Saturday, November 2, 2013

Fun With Stats And Other Such Things, Lazy Saturday Morning Ed.

It’s a lazy Saturday morning as I wait to pick my daughter up from dance, so let’s open up nhl.com and Evernote and see if any magic happens…
  • I continue to be amused that Nathan Gerbe, waived by the Sabres last summer because he wasn’t good enough at hockey, has four goals this season - which, not counting Matt Moulson (who shouldn’t count because he had the unfair advantage of playing for an actual NHL team until last Sunday night), would be tied for first on the Sabres with Cody Hodgson.  I’m not saying they shouldn’t have bought Gerbe out. He would likely have zero goals on this team.  I just think it’s peculiar - and a form of poetic justice, I suppose - when things like this happen.  I also wonder if it suggests that Gerbe’s coaching in Buffalo was part of the problem.
  • I think even people who aren’t proponents of advanced stats agree by now that plus/minus is a fundamentally flawed stat.  But, show of hands, who’s surprised that Mark Pysyk and Christian Ehrhoff are the Sabres’ only plus players right now (+1 each)?  In a season of suck, they’re two players who haven’t.
  • Conversely, my eyeballs began to spew blood as I came across Tyler Myers’ -8 and Mike Weber’s -12.  Weber averages more than -1 a game.  Insert barfing sound here.
  • Speaking of advanced stats, I’ve abstained until now because of how incredibly boring they are to read about - most writers, in my view, do not do a good job of incorporating advanced stats in a compelling way.  That said, I recognize the importance of advanced stats as they paint a much more complete picture than traditional stats alone, so I’ve been perusing extraskater.com in an effort to better understand them.  And, much to my surprise (and delight), I find that advanced stats are a hell of a lot more interesting to look at than they are to read about.  
  • From what I've learned so far, Corsi and Fenwick seem to be the most important advanced stats as they’re indicators of puck possession, something which many advanced stats gurus believe leads directly to on-ice success.  In that light, the Sabres’ Fenwick for percentage at 5-on-5 (dead last, by a country mile) and Corsi for percentage (also dead last, by an even larger margin) sure explain how they’ve been as bad as they have.  Can't score if you don't have the puck.  Can't stop the other team from scoring if they always have the puck.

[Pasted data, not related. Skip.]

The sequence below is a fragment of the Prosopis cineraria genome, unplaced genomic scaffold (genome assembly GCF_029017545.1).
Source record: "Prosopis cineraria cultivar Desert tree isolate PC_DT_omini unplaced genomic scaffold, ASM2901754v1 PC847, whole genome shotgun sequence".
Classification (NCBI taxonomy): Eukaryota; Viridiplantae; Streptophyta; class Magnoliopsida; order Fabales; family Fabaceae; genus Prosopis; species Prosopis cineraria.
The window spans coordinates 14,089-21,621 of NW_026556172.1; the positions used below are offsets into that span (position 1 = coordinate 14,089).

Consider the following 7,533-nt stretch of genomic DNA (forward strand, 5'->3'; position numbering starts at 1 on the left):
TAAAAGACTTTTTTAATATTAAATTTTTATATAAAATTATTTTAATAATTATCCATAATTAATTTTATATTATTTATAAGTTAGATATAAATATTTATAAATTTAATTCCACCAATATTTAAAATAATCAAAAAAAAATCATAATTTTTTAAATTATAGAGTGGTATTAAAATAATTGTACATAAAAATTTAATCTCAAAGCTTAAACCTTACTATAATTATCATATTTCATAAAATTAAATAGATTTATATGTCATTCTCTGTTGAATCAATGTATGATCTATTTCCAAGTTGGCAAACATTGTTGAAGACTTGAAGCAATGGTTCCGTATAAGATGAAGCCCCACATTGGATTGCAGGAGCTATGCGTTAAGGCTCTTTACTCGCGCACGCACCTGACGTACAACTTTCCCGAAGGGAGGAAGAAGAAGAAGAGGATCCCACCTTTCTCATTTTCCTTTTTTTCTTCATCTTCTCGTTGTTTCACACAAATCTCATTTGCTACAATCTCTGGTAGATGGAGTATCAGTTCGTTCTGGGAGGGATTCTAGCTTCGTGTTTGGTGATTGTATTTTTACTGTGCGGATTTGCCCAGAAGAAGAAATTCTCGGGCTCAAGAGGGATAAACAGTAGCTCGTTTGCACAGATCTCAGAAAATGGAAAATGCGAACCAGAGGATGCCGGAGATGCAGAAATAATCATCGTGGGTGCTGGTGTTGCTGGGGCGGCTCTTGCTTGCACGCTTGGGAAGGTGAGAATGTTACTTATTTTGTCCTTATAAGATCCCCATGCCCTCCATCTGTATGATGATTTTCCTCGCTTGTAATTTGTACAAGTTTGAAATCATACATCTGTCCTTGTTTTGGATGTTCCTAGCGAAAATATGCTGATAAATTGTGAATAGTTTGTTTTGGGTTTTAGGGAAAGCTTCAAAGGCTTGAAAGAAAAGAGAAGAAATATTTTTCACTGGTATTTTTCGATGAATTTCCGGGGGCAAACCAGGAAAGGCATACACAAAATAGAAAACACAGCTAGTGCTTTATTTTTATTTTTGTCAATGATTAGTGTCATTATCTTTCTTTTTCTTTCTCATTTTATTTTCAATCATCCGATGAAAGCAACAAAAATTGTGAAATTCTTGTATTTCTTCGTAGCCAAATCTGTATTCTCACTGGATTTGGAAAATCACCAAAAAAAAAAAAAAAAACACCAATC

• Good on the Sabres broadcasts, by the way, for dabbling in advanced stats by presenting Corsi numbers, although Sabres fans may collectively lose their minds if the Sabres’ Corsi is ever not in red with a minus in front of it.
That's all I got.  Happy weekending, everyone.

Tuesday, October 29, 2013

Thought Police



I’ve been hearing some chatter about this on Twitter and the like recently about First Niagara Center staff confiscating signs critical of Darcy Regier, and during last night's game against Dallas, I can confirm at least one instance of this occurring.  (To be fair: I don't know if this is happening across the board, and I don't know if these guys had done something else to provoke the confiscation.  All I know is what I saw.)

Understandably, people are going to have different takes on this.  Here’s mine.  And please don’t mistake it for butthurt rage, I’m just… disappointed.

Look, Sabres, I get where you’re coming from.  You’re beginning yet another rebuild and you know you’re going to be terrible for a while, but you have faith in your plan and the man you’ve chosen to carry it out even if nobody else seems to.  The “Fire Darcy” stuff is becoming a distraction, a nuisance, and it would be really nice if everyone was patient with you.  In short, you’re a party host who’s horrified because the band is late and now some guy drank too much and vomited all over your brand new rug (that you didn’t pay for the Scotchgard on)… 

Except that your party guests are paying to be there. Their money should have been spent on a better cheese spread, not one that tastes like bad deadline trades and Drew Stafford.   They like to express themselves about this.   Boy howdy, do they ever like to express themselves.  Embrace that.  Take advantage of that.  Hell, be self-deprecating about it if you want.  (Always seems to work for me.)   How?  I don’t know.  You have social media geniuses on staff – you figure it out.  But if your only response is to take away signs you don’t like – something which I acknowledge you’re well within your right to do, just so we’re clear on this – know that it may make you look petty, childish, and perhaps even hostile to fans.  Is that the perception you want to create when you have 800-1,000 unfilled seats every night?

Trying to avoid embarrassment via the policing of thought only serves to be even more embarrassing.  You’re better than that.

Saturday, October 5, 2013

Film Room: Sabres vs. Senators 10/4/13